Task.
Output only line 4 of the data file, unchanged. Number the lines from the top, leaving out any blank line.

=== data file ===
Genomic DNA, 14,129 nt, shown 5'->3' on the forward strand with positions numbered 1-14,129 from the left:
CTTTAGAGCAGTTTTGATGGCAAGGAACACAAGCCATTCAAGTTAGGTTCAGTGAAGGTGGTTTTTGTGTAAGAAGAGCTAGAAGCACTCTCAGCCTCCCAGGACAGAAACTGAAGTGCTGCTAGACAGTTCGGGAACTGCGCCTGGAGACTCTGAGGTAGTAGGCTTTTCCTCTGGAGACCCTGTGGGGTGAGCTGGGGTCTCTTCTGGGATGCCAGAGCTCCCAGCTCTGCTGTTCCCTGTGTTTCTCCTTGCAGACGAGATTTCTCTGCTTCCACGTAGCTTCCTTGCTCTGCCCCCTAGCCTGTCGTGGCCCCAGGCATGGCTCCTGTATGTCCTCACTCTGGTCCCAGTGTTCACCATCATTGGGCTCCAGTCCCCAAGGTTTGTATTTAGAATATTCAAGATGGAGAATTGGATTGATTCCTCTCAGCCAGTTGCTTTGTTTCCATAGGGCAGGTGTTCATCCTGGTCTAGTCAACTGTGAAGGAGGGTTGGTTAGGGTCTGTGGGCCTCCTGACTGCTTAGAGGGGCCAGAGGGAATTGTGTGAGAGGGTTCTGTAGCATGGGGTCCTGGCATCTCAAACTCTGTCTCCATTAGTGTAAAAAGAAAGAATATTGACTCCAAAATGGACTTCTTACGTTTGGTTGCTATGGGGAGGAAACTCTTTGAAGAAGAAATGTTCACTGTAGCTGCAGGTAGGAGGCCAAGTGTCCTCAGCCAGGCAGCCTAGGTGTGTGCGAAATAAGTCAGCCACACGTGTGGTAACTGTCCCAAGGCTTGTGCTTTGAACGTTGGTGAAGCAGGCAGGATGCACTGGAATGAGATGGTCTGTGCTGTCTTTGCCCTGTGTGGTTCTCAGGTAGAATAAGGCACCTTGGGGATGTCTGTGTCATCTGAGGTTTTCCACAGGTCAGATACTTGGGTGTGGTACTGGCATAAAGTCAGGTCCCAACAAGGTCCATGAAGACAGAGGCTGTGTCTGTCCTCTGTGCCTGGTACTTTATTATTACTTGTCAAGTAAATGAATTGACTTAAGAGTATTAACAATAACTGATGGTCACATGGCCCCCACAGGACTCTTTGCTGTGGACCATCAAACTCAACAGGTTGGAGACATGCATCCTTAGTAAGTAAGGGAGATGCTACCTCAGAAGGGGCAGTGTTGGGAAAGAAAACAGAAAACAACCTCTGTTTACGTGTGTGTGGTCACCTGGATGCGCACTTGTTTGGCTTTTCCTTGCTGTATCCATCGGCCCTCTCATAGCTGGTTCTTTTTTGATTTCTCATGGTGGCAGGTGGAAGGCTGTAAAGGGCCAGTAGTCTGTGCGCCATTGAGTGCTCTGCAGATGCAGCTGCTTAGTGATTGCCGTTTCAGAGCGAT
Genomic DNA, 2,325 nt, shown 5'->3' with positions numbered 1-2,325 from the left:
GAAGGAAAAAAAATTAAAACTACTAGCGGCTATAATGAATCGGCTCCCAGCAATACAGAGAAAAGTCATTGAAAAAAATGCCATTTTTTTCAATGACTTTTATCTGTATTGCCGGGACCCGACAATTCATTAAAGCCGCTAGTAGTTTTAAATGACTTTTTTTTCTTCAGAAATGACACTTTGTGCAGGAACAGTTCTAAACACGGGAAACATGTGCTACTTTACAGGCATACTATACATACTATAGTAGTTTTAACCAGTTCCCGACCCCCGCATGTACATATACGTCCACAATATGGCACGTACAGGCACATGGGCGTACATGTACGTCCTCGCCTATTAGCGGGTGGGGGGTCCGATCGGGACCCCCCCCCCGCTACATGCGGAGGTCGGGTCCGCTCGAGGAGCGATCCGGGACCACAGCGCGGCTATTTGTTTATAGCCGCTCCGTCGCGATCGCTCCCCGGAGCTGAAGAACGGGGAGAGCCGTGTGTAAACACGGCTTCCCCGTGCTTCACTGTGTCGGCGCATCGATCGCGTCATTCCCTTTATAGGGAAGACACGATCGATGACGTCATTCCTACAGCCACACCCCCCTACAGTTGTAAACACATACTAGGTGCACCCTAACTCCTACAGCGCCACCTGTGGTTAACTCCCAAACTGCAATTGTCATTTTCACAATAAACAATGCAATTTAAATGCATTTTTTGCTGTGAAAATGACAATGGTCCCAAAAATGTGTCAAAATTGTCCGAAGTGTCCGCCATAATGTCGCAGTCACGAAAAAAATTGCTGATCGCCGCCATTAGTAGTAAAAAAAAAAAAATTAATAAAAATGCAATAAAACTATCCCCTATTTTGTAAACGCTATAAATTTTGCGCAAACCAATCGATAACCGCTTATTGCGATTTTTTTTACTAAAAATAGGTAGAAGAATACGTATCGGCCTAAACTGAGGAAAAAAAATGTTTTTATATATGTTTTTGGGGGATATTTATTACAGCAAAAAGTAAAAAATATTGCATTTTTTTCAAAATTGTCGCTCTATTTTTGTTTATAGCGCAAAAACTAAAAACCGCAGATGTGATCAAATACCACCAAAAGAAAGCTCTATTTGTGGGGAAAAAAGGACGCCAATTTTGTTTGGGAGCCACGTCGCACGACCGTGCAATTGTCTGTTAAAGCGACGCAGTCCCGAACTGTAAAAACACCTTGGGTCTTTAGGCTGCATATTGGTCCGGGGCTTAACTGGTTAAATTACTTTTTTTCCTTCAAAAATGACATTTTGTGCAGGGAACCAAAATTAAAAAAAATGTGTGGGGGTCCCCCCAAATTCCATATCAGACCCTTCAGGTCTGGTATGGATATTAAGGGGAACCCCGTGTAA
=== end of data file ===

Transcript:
GAAGGAAAAAAAATTAAAACTACTAGCGGCTATAATGAATCGGCTCCCAGCAATACAGAGAAAAGTCATTGAAAAAAATGCCATTTTTTTCAATGACTTTTATCTGTATTGCCGGGACCCGACAATTCATTAAAGCCGCTAGTAGTTTTAAATGACTTTTTTTTCTTCAGAAATGACACTTTGTGCAGGAACAGTTCTAAACACGGGAAACATGTGCTACTTTACAGGCATACTATACATACTATAGTAGTTTTAACCAGTTCCCGACCCCCGCATGTACATATACGTCCACAATATGGCACGTACAGGCACATGGGCGTACATGTACGTCCTCGCCTATTAGCGGGTGGGGGGTCCGATCGGGACCCCCCCCCCGCTACATGCGGAGGTCGGGTCCGCTCGAGGAGCGATCCGGGACCACAGCGCGGCTATTTGTTTATAGCCGCTCCGTCGCGATCGCTCCCCGGAGCTGAAGAACGGGGAGAGCCGTGTGTAAACACGGCTTCCCCGTGCTTCACTGTGTCGGCGCATCGATCGCGTCATTCCCTTTATAGGGAAGACACGATCGATGACGTCATTCCTACAGCCACACCCCCCTACAGTTGTAAACACATACTAGGTGCACCCTAACTCCTACAGCGCCACCTGTGGTTAACTCCCAAACTGCAATTGTCATTTTCACAATAAACAATGCAATTTAAATGCATTTTTTGCTGTGAAAATGACAATGGTCCCAAAAATGTGTCAAAATTGTCCGAAGTGTCCGCCATAATGTCGCAGTCACGAAAAAAATTGCTGATCGCCGCCATTAGTAGTAAAAAAAAAAAAATTAATAAAAATGCAATAAAACTATCCCCTATTTTGTAAACGCTATAAATTTTGCGCAAACCAATCGATAACCGCTTATTGCGATTTTTTTTACTAAAAATAGGTAGAAGAATACGTATCGGCCTAAACTGAGGAAAAAAAATGTTTTTATATATGTTTTTGGGGGATATTTATTACAGCAAAAAGTAAAAAATATTGCATTTTTTTCAAAATTGTCGCTCTATTTTTGTTTATAGCGCAAAAACTAAAAACCGCAGATGTGATCAAATACCACCAAAAGAAAGCTCTATTTGTGGGGAAAAAAGGACGCCAATTTTGTTTGGGAGCCACGTCGCACGACCGTGCAATTGTCTGTTAAAGCGACGCAGTCCCGAACTGTAAAAACACCTTGGGTCTTTAGGCTGCATATTGGTCCGGGGCTTAACTGGTTAAATTACTTTTTTTCCTTCAAAAATGACATTTTGTGCAGGGAACCAAAATTAAAAAAAATGTGTGGGGGTCCCCCCAAATTCCATATCAGACCCTTCAGGTCTGGTATGGATATTAAGGGGAACCCCGTGTAA